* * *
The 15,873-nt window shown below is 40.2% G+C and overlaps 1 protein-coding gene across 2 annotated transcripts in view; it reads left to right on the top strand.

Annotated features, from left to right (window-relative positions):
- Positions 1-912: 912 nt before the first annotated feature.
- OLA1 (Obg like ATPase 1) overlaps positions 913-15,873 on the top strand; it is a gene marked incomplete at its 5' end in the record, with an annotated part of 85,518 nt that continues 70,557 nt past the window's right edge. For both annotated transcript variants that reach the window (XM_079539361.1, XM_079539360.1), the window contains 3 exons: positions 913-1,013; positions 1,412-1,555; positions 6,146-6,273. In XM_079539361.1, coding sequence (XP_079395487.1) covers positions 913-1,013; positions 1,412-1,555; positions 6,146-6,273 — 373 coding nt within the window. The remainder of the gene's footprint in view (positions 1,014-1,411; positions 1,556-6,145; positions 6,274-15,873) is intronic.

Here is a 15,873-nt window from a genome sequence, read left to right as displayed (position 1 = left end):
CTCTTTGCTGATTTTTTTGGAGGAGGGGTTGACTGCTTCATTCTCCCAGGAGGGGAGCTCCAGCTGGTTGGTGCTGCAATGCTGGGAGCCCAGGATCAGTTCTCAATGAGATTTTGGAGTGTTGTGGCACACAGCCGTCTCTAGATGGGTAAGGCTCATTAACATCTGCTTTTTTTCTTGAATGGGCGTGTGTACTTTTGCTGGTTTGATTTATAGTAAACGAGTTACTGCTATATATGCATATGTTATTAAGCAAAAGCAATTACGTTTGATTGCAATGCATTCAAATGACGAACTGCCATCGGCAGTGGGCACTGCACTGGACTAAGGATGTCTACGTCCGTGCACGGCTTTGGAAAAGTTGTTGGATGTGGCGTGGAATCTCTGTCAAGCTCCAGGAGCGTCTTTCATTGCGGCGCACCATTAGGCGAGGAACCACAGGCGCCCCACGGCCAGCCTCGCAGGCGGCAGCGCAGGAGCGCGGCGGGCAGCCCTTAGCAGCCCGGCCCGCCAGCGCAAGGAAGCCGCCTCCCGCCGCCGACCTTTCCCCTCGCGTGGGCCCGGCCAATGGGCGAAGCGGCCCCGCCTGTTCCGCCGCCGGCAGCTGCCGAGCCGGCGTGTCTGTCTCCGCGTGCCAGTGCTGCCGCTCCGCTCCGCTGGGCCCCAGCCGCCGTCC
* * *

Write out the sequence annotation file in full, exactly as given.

The 15,873-nt window shown below is 40.2% G+C and overlaps 1 protein-coding gene across 2 annotated transcripts in view; it reads left to right on the top strand.

Annotated features, from left to right (window-relative positions):
- Positions 1-912: 912 nt before the first annotated feature.
- OLA1 (Obg like ATPase 1) overlaps positions 913-15,873 on the top strand; it is a gene marked incomplete at its 5' end in the record, with an annotated part of 85,518 nt that continues 70,557 nt past the window's right edge. For both annotated transcript variants that reach the window (XM_079539361.1, XM_079539360.1), the window contains 3 exons: positions 913-1,013; positions 1,412-1,555; positions 6,146-6,273. In XM_079539361.1, coding sequence (XP_079395487.1) covers positions 913-1,013; positions 1,412-1,555; positions 6,146-6,273 — 373 coding nt within the window. The remainder of the gene's footprint in view (positions 1,014-1,411; positions 1,556-6,145; positions 6,274-15,873) is intronic.

Here is a 15,873-nt window from a genome sequence, read left to right as displayed (position 1 = left end):
CTCTTTGCTGATTTTTTTGGAGGAGGGGTTGACTGCTTCATTCTCCCAGGAGGGGAGCTCCAGCTGGTTGGTGCTGCAATGCTGGGAGCCCAGGATCAGTTCTCAATGAGATTTTGGAGTGTTGTGGCACACAGCCGTCTCTAGATGGGTAAGGCTCATTAACATCTGCTTTTTTTCTTGAATGGGCGTGTGTACTTTTGCTGGTTTGATTTATAGTAAACGAGTTACTGCTATATATGCATATGTTATTAAGCAAAAGCAATTACGTTTGATTGCAATGCATTCAAATGACGAACTGCCATCGGCAGTGGGCACTGCACTGGACTAAGGATGTCTACGTCCGTGCACGGCTTTGGAAAAGTTGTTGGATGTGGCGTGGAATCTCTGTCAAGCTCCAGGAGCGTCTTTCATTGCGGCGCACCATTAGGCGAGGAACCACAGGCGCCCCACGGCCAGCCTCGCAGGCGGCAGCGCAGGAGCGCGGCGGGCAGCCCTTAGCAGCCCGGCCCGCCAGCGCAAGGAAGCCGCCTCCCGCCGCCGACCTTTCCCCTCGCGTGGGCCCGGCCAATGGGCGAAGCGGCCCCGCCTGTTCCGCCGCCGGCAGCTGCCGAGCCGGCGTGTCTGTCTCCGCGTGCCAGTGCTGCCGCTCCGCTCCGCTGGGCCCCAGCCGCCGTCC